Tuesday, December 15, 2009

GNOME with Fluxbox

I've mentioned before that I'm a big fan of Fluxbox. Nevertheless, I'm also a big fan of the GNOME project and Gtk. I like gnome-panel, gnome-keyring, gnome-power-manager, and a whole host of programs that run as part of a GNOME session. I just happen to not like Metacity and Nautilus--or maybe it's just that I like Fluxbox a lot. I also love gnome-settings-daemon and having a nice way to set backgrounds and nice looking themes (something that Fluxbox is missing).

Here's some boring history... Feel free to skip it.

I've always had trouble getting GNOME and Fluxbox to play nicely. I could just be dumb, but GNOME doesn't make it very easy on me either. For a while I used the 'gnome-session-remove' tool to remove metacity and nautilus and then I would start Fluxbox. This worked well, but gnome-session-remove was removed from GNOME, apparently without a replacement. Then I started digging around in the gconf-editor. When I found the /desktop/gnome/applications/window_manager directory, I thought I had found what I needed. Alas, every single key in that directory has been depcrecated since GNOME 2.12, and they don't appear to do anything anymore. For a while I got by just hacking together an .xinitrc to load everything I wanted, but, for me it was a pain to even get all the correct GNOME pieces--especially when working on my laptop--so that everything worked as expected (my main issues were with gnome-keyring, and the gnome power daemons). Additionally, audio no longer works in openSUSE in runlevel 3, so the .xinitrc solution was out the door. (I probably could have hacked together something in .xsession or some other level 5 voodoo, but I doubt this would have resolved the other issues.)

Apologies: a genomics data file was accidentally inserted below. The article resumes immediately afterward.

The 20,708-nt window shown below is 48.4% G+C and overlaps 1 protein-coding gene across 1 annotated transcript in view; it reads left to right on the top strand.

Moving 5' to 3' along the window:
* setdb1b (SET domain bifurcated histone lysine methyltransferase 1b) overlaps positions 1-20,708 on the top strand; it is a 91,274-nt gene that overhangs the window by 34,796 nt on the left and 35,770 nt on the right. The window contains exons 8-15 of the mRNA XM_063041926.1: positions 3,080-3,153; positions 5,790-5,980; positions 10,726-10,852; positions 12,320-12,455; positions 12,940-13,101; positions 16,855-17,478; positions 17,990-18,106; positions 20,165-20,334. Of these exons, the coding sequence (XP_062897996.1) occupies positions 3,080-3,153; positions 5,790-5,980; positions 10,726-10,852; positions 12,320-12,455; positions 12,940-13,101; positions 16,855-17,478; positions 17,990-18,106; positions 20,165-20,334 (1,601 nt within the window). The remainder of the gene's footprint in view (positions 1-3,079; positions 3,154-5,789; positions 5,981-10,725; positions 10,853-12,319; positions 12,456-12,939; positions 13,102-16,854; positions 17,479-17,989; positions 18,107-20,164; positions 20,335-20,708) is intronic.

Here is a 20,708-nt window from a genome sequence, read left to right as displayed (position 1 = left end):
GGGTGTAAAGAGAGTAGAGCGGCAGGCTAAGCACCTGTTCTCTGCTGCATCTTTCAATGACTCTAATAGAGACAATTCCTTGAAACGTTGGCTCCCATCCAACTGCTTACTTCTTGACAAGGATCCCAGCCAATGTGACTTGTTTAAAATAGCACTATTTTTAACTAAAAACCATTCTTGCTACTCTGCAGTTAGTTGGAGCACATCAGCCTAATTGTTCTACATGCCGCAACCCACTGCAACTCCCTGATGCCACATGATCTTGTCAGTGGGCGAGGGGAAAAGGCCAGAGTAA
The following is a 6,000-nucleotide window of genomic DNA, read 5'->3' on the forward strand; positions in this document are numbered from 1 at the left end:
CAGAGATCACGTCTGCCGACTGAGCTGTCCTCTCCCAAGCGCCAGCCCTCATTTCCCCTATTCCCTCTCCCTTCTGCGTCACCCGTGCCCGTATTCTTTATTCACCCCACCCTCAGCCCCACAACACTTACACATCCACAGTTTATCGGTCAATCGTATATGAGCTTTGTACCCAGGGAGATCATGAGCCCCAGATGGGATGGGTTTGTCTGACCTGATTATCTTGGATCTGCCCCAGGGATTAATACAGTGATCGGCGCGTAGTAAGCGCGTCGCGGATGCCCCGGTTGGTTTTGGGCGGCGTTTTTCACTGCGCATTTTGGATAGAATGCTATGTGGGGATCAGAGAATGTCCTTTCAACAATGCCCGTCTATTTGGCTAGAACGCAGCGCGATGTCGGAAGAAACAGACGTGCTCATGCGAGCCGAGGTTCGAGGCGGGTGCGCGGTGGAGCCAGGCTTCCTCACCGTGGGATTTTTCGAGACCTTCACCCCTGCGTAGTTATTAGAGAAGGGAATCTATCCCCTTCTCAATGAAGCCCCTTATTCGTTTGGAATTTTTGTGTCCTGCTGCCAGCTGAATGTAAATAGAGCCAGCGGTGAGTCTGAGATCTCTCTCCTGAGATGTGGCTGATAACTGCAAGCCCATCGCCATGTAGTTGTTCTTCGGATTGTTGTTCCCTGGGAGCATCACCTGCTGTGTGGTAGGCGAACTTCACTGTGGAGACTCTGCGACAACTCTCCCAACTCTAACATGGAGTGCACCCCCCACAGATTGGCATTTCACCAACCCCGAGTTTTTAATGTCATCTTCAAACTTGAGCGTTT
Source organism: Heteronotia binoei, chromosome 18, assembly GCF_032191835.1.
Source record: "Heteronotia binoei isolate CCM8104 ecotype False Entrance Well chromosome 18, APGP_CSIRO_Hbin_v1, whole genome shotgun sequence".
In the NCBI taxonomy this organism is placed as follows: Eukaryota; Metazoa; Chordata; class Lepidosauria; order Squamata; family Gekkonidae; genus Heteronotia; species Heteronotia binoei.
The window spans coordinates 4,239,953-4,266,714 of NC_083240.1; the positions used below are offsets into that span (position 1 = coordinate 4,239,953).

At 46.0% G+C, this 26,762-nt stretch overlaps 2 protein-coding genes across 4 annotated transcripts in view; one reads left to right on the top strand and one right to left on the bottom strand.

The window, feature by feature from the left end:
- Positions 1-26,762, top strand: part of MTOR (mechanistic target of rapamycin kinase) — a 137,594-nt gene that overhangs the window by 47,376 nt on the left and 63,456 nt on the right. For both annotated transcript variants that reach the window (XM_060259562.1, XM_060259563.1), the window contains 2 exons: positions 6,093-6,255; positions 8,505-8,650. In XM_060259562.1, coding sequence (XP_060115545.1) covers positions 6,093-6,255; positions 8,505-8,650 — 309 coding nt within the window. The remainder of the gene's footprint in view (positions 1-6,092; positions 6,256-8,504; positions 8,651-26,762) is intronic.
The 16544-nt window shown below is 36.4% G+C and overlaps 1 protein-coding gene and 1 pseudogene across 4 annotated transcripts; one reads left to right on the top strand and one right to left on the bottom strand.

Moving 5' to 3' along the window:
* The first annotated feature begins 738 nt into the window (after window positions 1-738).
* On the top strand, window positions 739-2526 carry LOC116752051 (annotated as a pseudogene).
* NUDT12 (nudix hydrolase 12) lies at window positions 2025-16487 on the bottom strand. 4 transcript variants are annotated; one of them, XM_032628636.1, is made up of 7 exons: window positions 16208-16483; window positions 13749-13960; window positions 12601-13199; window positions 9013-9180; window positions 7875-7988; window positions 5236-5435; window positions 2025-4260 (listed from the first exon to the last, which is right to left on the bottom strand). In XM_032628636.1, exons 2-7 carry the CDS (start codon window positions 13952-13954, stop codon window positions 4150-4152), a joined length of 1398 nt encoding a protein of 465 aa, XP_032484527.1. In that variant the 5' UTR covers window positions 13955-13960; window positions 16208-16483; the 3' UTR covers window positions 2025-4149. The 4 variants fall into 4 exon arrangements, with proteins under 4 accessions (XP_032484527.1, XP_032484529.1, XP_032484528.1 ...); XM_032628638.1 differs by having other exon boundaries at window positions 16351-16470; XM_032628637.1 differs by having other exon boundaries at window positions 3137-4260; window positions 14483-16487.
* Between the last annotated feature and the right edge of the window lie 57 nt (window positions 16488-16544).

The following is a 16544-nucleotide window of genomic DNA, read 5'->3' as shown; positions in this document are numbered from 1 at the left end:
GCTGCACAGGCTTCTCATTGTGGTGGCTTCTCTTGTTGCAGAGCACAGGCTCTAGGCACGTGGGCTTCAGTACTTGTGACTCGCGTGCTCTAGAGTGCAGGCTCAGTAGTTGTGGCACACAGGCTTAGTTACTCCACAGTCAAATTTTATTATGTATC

Fluxbox didn't make it very easy on my either. I finally just started loading a standard GNOME session and then killing Nautilus and Metacity and then starting Fluxbox. This worked quite well, but the Fluxbox toolbar would always steal the "system tray" (I don't know what we really call it) icons from the gnome-panel, and I like my little applet icons. I supposed I could have just made both panels visible, but that would just be redundant and silly. This, however, caused me to stumble onto an actual solution, which was to compile Fluxbox without its toolbar. After that, I just need to find a decent way to tell GNOME to load Fluxbox instead of Metacity.

The exciting part...

Here's how you can get Fluxbox and GNOME to play nicely (with only a minor hack):

  1. Get the Fluxbox source. I used the current Git code.
  2. Configure Fluxbox with --enable-toolbar=no during the configuration step.
  3. Run gconf-editor and replace the value of the /desktop/gnome/session/required_components/filemanager key with an empty string (the default is "nautilus").
  4. And here is the minor hack: Run (as root) 'echo "exec startfluxbox" > /usr/bin/gnome-wm' (after backing up the gnome-wm file, of course). I label this a hack, because the file says not to edit it.
I suggest everyone try this; it's quite nice ;) I have all the GNOME nicities, with all of the Fluxbox simplicity, power, and productivity enablement. Here are some things that I consider nice about Fluxbox: